Thursday, August 11, 2011

On Academia

Take art classes, lots of them. Take them at your university, take them from the guy that’s offering five dollar drawing sessions out of his studio, take them from your local art co-op. That is the only way we will bring sanity back into our lives today.
The reason that the arts are always first to get cut out of any budget of a high school, college or university is not because the arts do not matter, but because they are dangerous. Unless severely watered down by academicism or the market, the arts and artists have a tendency toward the philosophical fringe, the leftist, socialist, anarchist mentality. Tthey do not swear allegiance to any state or nation and do not abide by any establishment. They have a capability to foment reaction if cornered. So take art classes, a painting class, a drawing class, and not just for the technique, which in some respects is secondary to the mental, emotional, philosophical and spiritual growth that ultimately results. Taking art classes puts you within the framework of other like-minded human beings as opposed to the drones we get so used to seeing in the “real” world.
The critique that will ultimately result in opposition to the concept of supporting academia in such a way is absolutely forthcoming. Here the tired old Newtonian adage “for every action there is an equal and opposite reaction” applies. However, we must consider the fact that there is a lack of almost anything meaningful that could ever replace the institutionalized monster that academia is, and if there is, it will most likely be something even more horrendously evil and dishonest. Just think of the horror that befell the Weimar republic in the wake of the Bauhaus tradition. What the opposition to academia has going for it, is also its greatest downfall, its lack of a framework of interconnectedness.
I am by no means a proponent of academia, nor its absolute detractor. There is a place for academia in the world of art. It is the only institution we have that keeps track of art history, even if it is a Western skewed mainstream history. Reliance on individual competence to keep track of the serpentine insanity that art history actually is, based solely on the individual’s goodwill is akin to giving corporations the freedom to police themselves in hopes that they will not screw the little people, it just cannot be done. Art historians are not CEO’s, but they both need to be under some scrutiny so that they don’t go off on a wild crusade to tell others what they should think. For better or worse, academia through a myriad of bureaucracy and red tape has actually managed to do the impossible, and give us a window to the way art has and is being made up to our present time. It is just a convenient punching bag for failed art students and disillusioned academicians and as such it is serving a dual role in the art world, because those same critics give us the actual avant-garde that is a result of the push back against academia. And so the circle spins. The push against academia is almost always the raison d’etre of the avant-garde, whose reactionary nature must find a sympathetic enemy for its cause, otherwise it would stop being avant-garde. And yet ironically the avant-garde is without fail the product of academia, because most of the artists that are involved with it have to some degree been involved with academia.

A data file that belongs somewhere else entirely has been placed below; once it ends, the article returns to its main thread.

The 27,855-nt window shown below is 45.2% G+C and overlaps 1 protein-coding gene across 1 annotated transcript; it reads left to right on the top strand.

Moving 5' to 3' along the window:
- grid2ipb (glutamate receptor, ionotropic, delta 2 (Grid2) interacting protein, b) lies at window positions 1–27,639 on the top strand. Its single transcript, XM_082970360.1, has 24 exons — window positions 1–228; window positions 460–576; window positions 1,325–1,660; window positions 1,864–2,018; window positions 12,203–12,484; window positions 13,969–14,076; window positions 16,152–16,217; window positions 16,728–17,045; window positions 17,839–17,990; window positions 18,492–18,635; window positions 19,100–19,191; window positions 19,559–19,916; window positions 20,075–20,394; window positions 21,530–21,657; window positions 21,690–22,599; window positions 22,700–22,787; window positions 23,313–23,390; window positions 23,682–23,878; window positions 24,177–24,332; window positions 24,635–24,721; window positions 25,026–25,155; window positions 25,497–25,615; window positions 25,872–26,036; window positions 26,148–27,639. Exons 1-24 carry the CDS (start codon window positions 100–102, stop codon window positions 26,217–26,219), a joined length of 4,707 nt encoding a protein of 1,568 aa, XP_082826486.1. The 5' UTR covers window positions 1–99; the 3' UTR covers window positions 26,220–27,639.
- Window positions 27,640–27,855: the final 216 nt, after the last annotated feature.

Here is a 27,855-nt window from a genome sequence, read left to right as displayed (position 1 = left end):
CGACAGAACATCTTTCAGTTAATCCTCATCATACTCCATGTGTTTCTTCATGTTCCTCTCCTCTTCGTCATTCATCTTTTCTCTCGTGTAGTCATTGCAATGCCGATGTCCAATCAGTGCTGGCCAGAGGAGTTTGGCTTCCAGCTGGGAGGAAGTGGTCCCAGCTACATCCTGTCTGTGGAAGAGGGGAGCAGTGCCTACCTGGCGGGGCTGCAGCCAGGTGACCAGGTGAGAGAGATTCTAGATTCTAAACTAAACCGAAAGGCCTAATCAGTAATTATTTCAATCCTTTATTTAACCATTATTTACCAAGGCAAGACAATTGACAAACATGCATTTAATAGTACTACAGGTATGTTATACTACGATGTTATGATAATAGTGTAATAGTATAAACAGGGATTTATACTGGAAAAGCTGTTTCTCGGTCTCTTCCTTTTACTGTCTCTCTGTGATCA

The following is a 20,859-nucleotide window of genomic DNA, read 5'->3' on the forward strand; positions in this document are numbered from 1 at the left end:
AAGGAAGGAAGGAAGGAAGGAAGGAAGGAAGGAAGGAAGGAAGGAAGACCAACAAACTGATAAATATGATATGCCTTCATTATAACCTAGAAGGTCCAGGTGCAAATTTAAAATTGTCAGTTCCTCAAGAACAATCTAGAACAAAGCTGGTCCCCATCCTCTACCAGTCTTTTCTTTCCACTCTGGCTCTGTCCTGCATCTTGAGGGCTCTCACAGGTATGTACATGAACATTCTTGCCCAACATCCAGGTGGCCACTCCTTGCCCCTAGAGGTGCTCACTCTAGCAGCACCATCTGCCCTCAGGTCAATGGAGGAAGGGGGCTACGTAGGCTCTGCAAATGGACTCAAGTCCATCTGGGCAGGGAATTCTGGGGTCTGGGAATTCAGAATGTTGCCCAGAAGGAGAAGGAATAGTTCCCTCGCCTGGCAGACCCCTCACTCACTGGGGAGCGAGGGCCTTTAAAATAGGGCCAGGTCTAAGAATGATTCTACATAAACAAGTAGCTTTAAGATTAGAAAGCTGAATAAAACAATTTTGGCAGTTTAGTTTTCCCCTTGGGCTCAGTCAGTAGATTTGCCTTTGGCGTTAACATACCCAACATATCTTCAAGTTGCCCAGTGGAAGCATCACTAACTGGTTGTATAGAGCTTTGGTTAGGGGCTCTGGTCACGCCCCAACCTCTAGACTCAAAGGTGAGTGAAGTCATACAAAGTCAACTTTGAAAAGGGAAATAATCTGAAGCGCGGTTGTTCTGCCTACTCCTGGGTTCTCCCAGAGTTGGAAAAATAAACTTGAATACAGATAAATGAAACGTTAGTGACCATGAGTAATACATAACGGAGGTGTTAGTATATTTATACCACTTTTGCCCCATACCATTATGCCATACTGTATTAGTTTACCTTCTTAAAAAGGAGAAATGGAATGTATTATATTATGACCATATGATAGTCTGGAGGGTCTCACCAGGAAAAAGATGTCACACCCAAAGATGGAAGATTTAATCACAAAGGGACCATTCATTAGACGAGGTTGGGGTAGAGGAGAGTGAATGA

So the silly notion that academia is inherently bad or evil, because it is a machine that makes daring art boring and institutional is only half true, because it is also responsible for the creation of the avant-garde. Institutionalization is not created by academia, even though it does support it to a certain point. Institutionalization is created by the will of the art market – the gallery system, the media, the press, marketing agencies, museums and willing artists. Academia is a system by which individuals either enter this market or are repelled by it.
The few artists that have had the fortune or misfortune of not being a part of academia, are still in some ways affected by it, even by the sole fact that they are entirely outside of it. These artists are called outsiders. Outsider art is always genuine but seldom great. For outsider art to reach the level of greatness it would have to borrow much from academic art and would therefore cease being outsider art. The fact however remains that even the most outside of the outsider artists must have seen some form of academic art at some point in their lives, be it the Mona Lisa on a coffee mug or a kitschy replica of a Madonna and child in their local church. This is therefore the real extent of the reach that academia plays in artists’ lives.

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